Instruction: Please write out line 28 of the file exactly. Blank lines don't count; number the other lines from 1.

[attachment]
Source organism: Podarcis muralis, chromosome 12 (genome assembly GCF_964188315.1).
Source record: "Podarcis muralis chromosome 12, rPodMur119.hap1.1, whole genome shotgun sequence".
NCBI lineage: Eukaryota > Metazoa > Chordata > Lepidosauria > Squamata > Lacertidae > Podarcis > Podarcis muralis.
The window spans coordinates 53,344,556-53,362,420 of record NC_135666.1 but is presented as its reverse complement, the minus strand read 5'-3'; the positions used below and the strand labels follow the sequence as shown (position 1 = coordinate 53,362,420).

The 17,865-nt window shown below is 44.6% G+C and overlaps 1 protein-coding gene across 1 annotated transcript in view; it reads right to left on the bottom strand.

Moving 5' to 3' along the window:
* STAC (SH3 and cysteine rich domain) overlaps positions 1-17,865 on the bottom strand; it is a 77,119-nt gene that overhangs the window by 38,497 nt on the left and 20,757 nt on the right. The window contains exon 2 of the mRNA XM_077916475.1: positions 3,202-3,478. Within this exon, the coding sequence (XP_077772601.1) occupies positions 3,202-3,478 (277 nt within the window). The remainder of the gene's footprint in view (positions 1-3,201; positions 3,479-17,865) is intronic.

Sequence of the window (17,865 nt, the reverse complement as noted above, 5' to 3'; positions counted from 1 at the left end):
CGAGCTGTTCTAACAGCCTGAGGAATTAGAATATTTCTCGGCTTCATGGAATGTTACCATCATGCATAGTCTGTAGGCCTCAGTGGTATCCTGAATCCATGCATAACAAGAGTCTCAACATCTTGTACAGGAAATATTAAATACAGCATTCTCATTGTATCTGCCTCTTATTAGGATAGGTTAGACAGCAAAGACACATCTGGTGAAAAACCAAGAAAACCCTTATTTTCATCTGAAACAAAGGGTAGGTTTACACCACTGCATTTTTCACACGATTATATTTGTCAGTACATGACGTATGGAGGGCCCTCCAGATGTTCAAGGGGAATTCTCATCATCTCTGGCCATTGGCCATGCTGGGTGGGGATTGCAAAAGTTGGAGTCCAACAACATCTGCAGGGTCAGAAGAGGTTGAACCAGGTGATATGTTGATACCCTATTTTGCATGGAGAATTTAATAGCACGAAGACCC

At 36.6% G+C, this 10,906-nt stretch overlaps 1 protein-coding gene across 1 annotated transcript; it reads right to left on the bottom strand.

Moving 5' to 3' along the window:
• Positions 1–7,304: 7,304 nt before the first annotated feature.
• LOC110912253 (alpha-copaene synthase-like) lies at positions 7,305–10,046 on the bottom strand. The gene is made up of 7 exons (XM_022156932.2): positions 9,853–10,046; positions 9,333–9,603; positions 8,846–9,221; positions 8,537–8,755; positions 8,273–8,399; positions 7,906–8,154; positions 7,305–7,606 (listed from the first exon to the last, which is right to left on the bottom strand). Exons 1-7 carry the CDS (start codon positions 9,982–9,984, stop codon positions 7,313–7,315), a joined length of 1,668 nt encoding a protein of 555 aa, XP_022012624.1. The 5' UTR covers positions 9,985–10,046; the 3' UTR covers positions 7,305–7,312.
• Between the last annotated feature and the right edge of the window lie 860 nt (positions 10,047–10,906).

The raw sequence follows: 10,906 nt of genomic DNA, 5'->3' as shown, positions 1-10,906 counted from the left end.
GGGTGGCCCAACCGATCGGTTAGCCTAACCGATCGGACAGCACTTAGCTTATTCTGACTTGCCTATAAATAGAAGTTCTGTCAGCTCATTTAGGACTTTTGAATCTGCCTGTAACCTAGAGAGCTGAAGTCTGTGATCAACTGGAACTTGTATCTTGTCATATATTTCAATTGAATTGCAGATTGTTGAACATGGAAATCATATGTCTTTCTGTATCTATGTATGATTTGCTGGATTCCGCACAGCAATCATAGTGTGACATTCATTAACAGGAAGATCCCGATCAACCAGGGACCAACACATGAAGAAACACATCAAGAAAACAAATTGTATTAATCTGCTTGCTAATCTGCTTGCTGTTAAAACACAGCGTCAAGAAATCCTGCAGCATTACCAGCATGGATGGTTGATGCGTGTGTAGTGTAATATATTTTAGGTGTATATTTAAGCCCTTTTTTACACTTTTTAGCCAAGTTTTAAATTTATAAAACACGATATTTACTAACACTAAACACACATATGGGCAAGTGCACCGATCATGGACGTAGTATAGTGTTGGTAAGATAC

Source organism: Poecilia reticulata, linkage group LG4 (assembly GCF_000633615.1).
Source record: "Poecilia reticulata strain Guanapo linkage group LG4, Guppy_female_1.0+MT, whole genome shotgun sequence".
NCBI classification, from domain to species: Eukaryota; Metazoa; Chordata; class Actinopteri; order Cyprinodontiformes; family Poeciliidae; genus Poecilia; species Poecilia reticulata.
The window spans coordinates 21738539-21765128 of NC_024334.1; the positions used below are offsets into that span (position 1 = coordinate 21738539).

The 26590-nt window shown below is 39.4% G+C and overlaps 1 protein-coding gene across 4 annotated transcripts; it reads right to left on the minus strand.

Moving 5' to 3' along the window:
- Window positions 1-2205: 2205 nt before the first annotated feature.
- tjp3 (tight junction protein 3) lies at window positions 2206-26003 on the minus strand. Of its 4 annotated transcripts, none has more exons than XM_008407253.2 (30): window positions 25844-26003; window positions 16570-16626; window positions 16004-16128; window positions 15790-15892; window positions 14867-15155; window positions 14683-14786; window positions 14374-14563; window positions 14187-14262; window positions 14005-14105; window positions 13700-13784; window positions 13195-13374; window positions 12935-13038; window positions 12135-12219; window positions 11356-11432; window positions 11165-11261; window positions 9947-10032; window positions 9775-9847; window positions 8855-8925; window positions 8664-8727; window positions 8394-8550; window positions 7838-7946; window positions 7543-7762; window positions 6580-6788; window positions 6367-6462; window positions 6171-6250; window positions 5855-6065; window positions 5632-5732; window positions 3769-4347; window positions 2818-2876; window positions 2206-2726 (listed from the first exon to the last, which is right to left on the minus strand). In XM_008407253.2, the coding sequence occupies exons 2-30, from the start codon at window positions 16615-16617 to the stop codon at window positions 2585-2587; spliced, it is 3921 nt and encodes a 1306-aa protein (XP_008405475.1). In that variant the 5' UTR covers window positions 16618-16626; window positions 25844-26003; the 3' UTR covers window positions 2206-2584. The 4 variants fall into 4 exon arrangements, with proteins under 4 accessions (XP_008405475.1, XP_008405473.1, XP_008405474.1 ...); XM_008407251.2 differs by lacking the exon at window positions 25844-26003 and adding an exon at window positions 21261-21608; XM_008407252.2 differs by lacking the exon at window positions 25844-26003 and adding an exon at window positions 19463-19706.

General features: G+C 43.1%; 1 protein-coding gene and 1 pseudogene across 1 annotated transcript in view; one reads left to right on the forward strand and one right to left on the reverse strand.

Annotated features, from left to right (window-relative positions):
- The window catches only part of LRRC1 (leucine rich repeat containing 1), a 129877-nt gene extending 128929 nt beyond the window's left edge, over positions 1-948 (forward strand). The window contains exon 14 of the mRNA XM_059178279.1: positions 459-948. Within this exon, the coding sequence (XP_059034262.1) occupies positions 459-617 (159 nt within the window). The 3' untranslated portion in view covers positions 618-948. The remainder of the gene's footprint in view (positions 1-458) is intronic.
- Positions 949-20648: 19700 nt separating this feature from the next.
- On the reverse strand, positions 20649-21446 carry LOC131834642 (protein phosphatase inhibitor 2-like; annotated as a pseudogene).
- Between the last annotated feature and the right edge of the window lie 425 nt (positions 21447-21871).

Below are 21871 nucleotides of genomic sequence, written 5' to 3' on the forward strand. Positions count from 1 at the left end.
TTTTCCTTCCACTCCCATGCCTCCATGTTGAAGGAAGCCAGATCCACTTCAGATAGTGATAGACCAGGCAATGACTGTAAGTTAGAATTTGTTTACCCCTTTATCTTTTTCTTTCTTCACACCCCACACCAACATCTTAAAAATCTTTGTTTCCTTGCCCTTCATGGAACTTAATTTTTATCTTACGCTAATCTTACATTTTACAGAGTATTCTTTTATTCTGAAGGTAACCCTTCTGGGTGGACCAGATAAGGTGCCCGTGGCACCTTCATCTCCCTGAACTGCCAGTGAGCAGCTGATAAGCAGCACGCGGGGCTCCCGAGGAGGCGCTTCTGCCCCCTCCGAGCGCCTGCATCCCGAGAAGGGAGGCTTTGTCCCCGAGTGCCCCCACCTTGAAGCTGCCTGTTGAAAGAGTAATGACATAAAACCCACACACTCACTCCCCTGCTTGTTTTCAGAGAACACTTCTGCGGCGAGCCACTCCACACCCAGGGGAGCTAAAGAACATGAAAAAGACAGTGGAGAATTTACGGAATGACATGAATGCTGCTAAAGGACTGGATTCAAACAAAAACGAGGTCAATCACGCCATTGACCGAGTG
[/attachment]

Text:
- Positions 949-20648: 19700 nt separating this feature from the next.